Moreover, the failure to ensure that the cure period did not lapse was entirely Tenant’s fault. After Justice Shafter denied the first Yellowstone application, Tenant waited almost two weeks before filing its motion to renew/reargue. By this time, the cure period had expired and the lease had already been terminated. Tellingly, after Justice Shafer initially denied Yellowstone relief, Tenant never sought any further stay of the running of the cure period either from the trial court or from this Court. Under these circumstances, the Yellowstone injunction should not have been afforded retroactive application. TRO was not a mere technicality where the plaintiff’s counsel failed to obtain an extension of the TRO and allowed the cure period to expire.
Finally, Justice Gische should not have found that Landlord’s 2003 notice of termination was a nullity. At the time Landlord served the notice, the cure period had expired and Tenant had not cured its breach. Since there was no temporary restraining order in place at that time, the notice was validly served and the lease was terminated. Once the lease was terminated in accordance with its terms, the court lacked the power to revive it…
Lombard v. Station Square Inn Apartments Corp., 2012 NY Slip Op 2467, 942 N.Y.S.2d 116 (2nd Dept. 2012):
Plaintiff was the tenant under 11 proprietary leases for 11 cooperative residential apartments in Queens that were sublet to others. As a result of plaintiff’s default in payment of maintenance and sublet fees, defendant cooperative served a notice of default dated November 30, 2009 and, upon plaintiff’s failure to cure during the cure period, a notice of termination dated December 8, 2009.
According to the Second Department:
The plaintiff does not dispute that he was in default on the payment of maintenance. The plaintiff did not attempt to cure the default until February 16, 2010, almost 3 months after the expiration of the 10-day cure period in the notice of default. The plaintiff did not move during the cure period for a temporary restraining order, or for a Yellowstone injunction…to obtain a stay tolling the running of the cure period…The plaintiff also did not move for a preliminary injunction to stay the sale of the shares prior to the expiration of the cure period[.]
The Appellate Division also held that:
RPAPL 743(4), which affords a losing residential tenant a 10-day period to cure lease violations before being subject to removal, is inapplicable here. RPAPL 753 applies to a proceeding to recover the possession of premises in New York City occupied for dwelling purposes, upon the ground that the occupant is holding over and continuing in possession of the premises after the expiration of the lease term and without the permission of the landlord. RPAPL 753(4) provides that in the event such a proceeding is based upon a claim that the tenant or lessee has breached a provision of the lease, the court shall grant a 10-day stay of issuance of a warrant, during which time the tenant may correct the breach. Here, the defendant has not commenced, and does not intend to commence, a proceeding to recover possession of the subject premises from the occupants, and does not contend that the occupants of any of the subject units are holding over. Therefore, the plaintiff was required to request injunctive relief before the expiration of the cure period.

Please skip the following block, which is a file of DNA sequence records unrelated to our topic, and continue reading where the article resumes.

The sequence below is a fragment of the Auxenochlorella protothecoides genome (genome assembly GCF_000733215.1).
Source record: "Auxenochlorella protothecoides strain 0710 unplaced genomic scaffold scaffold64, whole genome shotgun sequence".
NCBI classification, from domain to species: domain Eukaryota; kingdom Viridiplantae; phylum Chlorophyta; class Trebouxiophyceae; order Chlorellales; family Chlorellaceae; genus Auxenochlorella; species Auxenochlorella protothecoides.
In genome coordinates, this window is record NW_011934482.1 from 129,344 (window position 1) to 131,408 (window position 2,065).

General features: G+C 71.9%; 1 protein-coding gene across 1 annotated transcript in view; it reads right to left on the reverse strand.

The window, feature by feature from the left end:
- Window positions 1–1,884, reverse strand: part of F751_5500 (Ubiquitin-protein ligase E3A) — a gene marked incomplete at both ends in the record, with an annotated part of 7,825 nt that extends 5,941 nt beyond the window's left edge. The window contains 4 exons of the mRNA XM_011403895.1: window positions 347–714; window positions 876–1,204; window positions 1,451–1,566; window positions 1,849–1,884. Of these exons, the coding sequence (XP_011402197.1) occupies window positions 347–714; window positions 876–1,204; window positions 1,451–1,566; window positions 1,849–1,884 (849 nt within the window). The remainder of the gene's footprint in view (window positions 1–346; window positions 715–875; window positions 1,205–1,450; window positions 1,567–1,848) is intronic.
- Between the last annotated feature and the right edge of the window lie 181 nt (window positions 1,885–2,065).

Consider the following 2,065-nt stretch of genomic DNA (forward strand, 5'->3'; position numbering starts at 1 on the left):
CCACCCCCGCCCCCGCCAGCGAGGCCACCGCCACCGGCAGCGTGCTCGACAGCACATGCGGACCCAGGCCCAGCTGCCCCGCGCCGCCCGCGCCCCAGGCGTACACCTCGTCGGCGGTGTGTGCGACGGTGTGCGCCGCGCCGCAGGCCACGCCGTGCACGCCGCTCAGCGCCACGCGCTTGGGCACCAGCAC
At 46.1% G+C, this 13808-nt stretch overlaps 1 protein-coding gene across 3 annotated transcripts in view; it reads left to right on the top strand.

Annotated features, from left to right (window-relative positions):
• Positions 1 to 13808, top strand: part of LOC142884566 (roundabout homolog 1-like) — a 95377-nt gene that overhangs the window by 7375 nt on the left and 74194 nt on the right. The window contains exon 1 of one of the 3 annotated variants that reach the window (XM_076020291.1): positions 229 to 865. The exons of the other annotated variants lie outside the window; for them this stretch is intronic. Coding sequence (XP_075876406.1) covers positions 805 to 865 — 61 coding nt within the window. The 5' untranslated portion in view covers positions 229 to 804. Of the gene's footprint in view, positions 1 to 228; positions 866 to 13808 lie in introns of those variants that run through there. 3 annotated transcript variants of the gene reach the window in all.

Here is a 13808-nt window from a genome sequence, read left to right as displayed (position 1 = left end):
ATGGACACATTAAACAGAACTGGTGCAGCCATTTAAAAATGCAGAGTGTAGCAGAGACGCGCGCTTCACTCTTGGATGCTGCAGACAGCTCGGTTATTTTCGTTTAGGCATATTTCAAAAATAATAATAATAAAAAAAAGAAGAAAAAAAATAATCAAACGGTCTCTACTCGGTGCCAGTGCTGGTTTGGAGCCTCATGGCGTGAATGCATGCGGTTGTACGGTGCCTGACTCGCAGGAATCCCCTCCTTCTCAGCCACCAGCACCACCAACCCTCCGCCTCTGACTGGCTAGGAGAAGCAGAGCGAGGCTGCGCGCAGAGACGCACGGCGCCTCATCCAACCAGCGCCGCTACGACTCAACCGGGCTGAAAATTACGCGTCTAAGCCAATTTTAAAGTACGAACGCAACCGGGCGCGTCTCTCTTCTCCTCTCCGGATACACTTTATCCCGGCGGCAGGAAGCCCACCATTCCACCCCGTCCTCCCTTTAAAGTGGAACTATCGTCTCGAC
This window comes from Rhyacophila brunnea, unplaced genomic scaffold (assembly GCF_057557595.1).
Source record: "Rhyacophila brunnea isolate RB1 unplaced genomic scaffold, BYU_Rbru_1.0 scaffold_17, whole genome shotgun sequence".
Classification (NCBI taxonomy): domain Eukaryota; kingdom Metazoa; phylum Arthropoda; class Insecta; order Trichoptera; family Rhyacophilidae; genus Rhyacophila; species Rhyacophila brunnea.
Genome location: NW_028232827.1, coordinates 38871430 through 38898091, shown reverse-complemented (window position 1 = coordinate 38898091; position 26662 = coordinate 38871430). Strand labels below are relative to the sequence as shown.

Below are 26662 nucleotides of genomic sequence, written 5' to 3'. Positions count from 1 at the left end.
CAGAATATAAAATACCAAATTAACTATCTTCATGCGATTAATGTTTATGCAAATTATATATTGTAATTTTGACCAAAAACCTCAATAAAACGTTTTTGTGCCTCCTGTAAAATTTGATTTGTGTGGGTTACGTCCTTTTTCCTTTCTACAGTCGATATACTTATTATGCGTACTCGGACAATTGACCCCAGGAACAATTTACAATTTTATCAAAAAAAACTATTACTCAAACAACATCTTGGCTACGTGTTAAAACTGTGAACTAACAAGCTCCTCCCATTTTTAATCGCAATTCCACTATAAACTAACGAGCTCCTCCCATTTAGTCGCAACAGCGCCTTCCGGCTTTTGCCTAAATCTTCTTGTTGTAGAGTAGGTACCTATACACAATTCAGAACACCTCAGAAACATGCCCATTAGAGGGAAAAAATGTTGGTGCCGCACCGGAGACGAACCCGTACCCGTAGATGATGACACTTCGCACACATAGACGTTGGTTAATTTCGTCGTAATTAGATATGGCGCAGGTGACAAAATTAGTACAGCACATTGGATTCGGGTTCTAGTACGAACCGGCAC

Extension of the Cure Period
Village Ctr. for Care v. Sligo Realty & Serv. Corp., 2012 NY Slip Op 02594 (1st Dept. 2010):
Landlord served a 10-day notice to cure on March 28, 2011 based on the following provision of the lease:
If the Tenant defaults in fulfilling any of the covenants of this lease other than the covenants for the payment of rent or Additional rent…upon Owner serving a written ten (10) days’ notice upon Tenant specifying the nature of said default and upon the expiration of said ten (10) days, if Tenant shall have failed to comply with or remedy said default, or if the said default or omission complained of shall be of a nature that the same cannot be completely cured or remedied within said ten (10) day period and if Tenant shall not have diligently commenced curing such default within such ten (10) day period, and shall not thereafter with reasonable diligence and in good faith, proceed to remedy or cure such default, then Owner may serve a written five (5) days’ notice of cancellation of this lease upon Tenant…” (emphasis added).
In response, tenant sent landlord permits, certificates and provisions relating to the Landmarks Commission, mechanical ventilation certificate and sprinkler hydrolic test referred to in the notice to cure.
Landlord did not respond and, instead, on May 4, 2011, served tenant with a notice of termination as of May 16, 2011.
The First Department took this appeal as an opportunity to:
[R]eaffirm this Department’s rule that where defaults are incapable of being cured within the time provided in the notice to cure, and all that the terms of the lease require from the tenant is commencement of diligent efforts to cure the defaults within the allotted time, service of a notice of termination does not necessarily bar subsequent Yellowstone injunctive relief.
Yellowstone Relief Granted
Another Slice, Inc. v. 3620 Broadway Investors LLC, 90 A.D.3d 559, 934 N.Y.S.2d 705 (1st Dept. 2011):
As a result of a commercial lease rent dispute, defendant/landlord sent a notice to cure to plaintiff/tenant. Supreme Court (Ling-Cohan, J.) granted plaintiff’s motion for a preliminary injunction to the extent that the termination date set forth in the notice to cure was tolled, and otherwise dismissed the action “without prejudice to the parties’ right to assert their claims/defenses in the Housing Part of the Civil Court of the City of New York[.]”. The Court also directed that the tenant continued to pay rent on a timely basis and post a bond in the amount that was in dispute ($137,233.85).